Talk At $40 a Minute
"pOR the first time in Canadian history,
party leaders in the last election used a coast-to-coast radio hook-up on several occasions. Few citizens realized that when either Mr. Bennett or Mr. King were growing eloquent before the microphone at Ottawa or elsewhere, the cost to either the Conservative or Liberal campaign committees was in the neighborhood of $2,500 an hour. Who pays for this service to the Canadian people? Hard pressed organizers had to find the money so that the average citizen might have the fullest possible opportunity of casting an intelligent vote on election day. Would the average radio listener be prepared to pay a portion of the cost of such a broadcast? He would probably be very angry if the cost of such campaign items were added directly to his income tax.
While the big guns of the party use the national hook-up. candidates in each of the ridings use radio freely during the campaign. They pay usually $50 per hour for the privilege of making pre-election pledges before a microphone.
Our grandfathers walked through the woods many miles to hear Alexander Mackenzie or Sir John A. Macdonald. Sir Oliver Mowat or Sir George Cartier. But nowadays we insist upon having the voices of the leaders brought to us at our firesides.
If the people insist upon such service, then it should be perfectly fair that before, after and during the party speech, the announcer should boldly broadcast a few words along the following lines.
“Unseen friends, you are now listening to the Right Honorable John Henry Jones, leader of the—party, who is speaking to you from Ottawa. This speech comes to you through the courtesy of the Canadian Contracting Company, of Quebec—Build that new home now.”
Perhaps Mr. Bennett paid out of his pocket a large portion of the expenses of the Conservative campaign which resulted in making him Prime Minister of Canada. Splendid as this may be, where is a man of modest means, and perhaps ability, equal to that of the Premier and of equally unquestioned integrity and patriotism, to look for the means of getting his message over to the people who do the voting?
Suppose you have a constituency like John A. Fraser’s, Conservative M.P. for the Cariboo in British Columbia. This riding extends from the Nicola Valley in Southern British Columbia over 1,000 miles due north. It embraces the entire Peace River Block and its 3,000.000 acres or more. To visit every part of the Cariboo would take a man every day for a year. How does Mr. Fraser do it? To get from Merritt to Dawson Creek, one would require to cross the Selkirks and Rocky Mountains, travel nearly the full length of the Province of Alberta and then turn back toward the mountains 1,000 miles north of Merritt. It would require an airplane, dog team, river boat, and special train to get a candidate around Cariboo in the course of the usual campaign period-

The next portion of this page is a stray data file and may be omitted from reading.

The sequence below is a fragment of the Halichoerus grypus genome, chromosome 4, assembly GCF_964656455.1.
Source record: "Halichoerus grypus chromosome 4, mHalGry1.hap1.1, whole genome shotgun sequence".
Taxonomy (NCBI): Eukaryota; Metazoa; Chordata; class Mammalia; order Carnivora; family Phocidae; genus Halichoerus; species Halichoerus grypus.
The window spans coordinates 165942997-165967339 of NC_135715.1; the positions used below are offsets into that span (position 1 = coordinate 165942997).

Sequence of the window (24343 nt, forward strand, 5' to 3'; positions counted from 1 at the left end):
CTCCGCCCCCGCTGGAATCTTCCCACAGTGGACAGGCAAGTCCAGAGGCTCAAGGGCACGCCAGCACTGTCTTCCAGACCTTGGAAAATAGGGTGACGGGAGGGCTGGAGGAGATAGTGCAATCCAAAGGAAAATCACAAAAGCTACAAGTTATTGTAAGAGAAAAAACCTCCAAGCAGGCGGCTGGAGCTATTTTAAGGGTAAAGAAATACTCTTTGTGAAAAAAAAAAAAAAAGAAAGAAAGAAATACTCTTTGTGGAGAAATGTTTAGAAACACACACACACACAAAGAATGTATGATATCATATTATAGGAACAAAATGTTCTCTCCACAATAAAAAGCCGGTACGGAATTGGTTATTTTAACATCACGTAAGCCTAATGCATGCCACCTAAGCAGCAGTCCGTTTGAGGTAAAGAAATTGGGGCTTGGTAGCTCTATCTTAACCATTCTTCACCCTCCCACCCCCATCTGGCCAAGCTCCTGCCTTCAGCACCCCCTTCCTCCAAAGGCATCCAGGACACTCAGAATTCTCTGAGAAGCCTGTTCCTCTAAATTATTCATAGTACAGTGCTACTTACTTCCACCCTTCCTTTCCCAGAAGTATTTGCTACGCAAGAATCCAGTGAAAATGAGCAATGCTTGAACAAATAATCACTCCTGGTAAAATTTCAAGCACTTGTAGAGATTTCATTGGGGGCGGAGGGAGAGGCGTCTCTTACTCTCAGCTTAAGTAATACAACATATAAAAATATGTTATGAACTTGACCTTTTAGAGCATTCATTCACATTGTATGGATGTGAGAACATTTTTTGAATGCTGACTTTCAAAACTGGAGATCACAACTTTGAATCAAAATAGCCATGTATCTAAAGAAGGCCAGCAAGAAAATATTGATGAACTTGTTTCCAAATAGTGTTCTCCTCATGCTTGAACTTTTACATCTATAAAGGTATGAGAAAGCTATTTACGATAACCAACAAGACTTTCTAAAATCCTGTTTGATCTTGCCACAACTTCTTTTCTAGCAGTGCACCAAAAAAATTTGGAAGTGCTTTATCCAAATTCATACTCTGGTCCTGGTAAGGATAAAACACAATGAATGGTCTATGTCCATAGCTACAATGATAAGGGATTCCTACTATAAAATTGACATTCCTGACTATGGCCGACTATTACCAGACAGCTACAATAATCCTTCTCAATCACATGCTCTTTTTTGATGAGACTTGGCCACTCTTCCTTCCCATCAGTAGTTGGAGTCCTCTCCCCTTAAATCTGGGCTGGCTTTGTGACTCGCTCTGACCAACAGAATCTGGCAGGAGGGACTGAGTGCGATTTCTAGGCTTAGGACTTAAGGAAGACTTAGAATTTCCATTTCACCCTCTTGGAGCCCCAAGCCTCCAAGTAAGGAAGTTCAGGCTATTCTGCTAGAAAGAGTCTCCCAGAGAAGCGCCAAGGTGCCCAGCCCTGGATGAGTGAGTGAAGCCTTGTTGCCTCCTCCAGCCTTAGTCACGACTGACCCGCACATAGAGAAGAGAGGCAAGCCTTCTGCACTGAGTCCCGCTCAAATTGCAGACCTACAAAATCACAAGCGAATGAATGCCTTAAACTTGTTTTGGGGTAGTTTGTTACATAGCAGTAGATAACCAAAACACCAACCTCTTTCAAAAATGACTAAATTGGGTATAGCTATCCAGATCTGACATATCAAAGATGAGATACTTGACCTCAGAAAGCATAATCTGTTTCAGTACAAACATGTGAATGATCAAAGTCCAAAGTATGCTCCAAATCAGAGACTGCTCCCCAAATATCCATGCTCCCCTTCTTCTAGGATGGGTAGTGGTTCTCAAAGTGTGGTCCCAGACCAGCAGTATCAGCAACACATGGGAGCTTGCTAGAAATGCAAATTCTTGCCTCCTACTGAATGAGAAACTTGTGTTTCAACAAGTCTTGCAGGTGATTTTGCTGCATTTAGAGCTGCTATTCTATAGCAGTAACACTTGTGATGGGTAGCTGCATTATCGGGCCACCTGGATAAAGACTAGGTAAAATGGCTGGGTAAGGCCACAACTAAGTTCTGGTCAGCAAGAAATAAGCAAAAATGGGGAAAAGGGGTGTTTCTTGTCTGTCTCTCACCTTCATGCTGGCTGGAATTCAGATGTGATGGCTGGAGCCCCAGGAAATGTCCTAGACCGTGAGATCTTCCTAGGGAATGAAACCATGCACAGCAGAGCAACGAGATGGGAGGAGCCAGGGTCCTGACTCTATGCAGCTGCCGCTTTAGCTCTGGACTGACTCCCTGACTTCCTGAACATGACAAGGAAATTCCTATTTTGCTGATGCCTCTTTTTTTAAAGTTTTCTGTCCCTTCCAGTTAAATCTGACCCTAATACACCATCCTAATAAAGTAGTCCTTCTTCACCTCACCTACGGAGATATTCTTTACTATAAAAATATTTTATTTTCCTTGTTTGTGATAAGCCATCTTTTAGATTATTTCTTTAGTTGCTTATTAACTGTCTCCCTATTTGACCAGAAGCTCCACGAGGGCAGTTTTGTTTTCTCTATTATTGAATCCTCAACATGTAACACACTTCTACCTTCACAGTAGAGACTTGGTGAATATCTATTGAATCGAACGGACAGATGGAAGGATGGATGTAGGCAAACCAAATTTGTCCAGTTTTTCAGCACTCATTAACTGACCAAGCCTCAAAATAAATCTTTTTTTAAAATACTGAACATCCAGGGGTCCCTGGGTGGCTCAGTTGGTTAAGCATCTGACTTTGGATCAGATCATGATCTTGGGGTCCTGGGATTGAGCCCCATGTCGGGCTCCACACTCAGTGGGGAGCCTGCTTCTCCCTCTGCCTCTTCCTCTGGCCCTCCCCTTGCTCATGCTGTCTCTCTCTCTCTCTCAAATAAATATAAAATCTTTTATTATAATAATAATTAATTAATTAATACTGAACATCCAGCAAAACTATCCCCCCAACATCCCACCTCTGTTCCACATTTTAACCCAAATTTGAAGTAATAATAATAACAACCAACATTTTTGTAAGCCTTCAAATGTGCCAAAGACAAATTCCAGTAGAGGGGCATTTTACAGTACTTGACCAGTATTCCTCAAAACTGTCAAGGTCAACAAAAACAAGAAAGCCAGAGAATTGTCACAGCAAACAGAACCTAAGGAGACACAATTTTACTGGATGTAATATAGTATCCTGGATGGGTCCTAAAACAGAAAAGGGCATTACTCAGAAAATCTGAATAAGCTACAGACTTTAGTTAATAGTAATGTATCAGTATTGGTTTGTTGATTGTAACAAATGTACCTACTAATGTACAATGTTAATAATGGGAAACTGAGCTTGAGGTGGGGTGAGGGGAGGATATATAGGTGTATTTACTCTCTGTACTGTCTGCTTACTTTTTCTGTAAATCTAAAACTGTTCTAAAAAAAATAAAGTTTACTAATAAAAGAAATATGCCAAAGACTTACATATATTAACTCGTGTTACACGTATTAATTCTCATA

Mr. Fraser happens to be a prosperous merchant at Quesnel, B.C., and may be able to spend large sums on his campaign. How could a poor labor man get about such a riding? How could an impoverished candidate of any party, without having the help of a full campaign chest?
It is the same in the North Vancouver
riding or the Skeena riding. Here you are on the sea coast. Many of your voters are away on islands, engaged in fishing or logging. To get about, a candidate needs a boat, and a stout boat at that.
General A. D. McRae, Conservative organizer in the last Dominion election, used a private yacht to get about in his first campaign in Vancouver North. Being a wealthy man, he could afford such conveniences without aid from any central fund. To match him, G. G. McGeer, K.C., his young Liberal opponent, was compelled to charter a tugboat, which must have cost at least $100 a day in addition to hire of crew.
Eliminating Old Methods
TN NORTHERN ALBERTA, I observed
at first hand the operation of a system which was devised to keep a party free from the manipulations of campaign fund collectors. In the Peace River riding, a provincial nominating convention was being held by the United Farmers of Alberta. When the farmers in the hall, representing some sixty local U. F. A. groups, had decided upon Hugh Allen as their candidate, the question of funds came up.
“I move,” said one delegate, “that we assess every one of our 2,500 members one dollar each to create a fund for the election, and that the money be paid at once.”
There was a seconder and the motion carried. Another motion provided for another assessment at one dollar per head to be made when the candidate began his campaign. That would have given them $5,000 of a war chest, hardly enough to take care of the barest expense in a constituency almost as large as all of Western Ontario.
"They will have no expense for halls,” the candidate told me after the convention. “We meet at schoolhouses or at our own halls. The U. F. A. tries to keep busy between elections and we own a community hall in nearly every important centre. We also have our own system of putting out literature. We own our own mimeographing machines for printing letters and circulars. We plan to have our own printing presses so as to reduce costs. Moreover, through our own official journals we keep up the fight between elections. In that way our membership is kept well informed on matters of public interest.”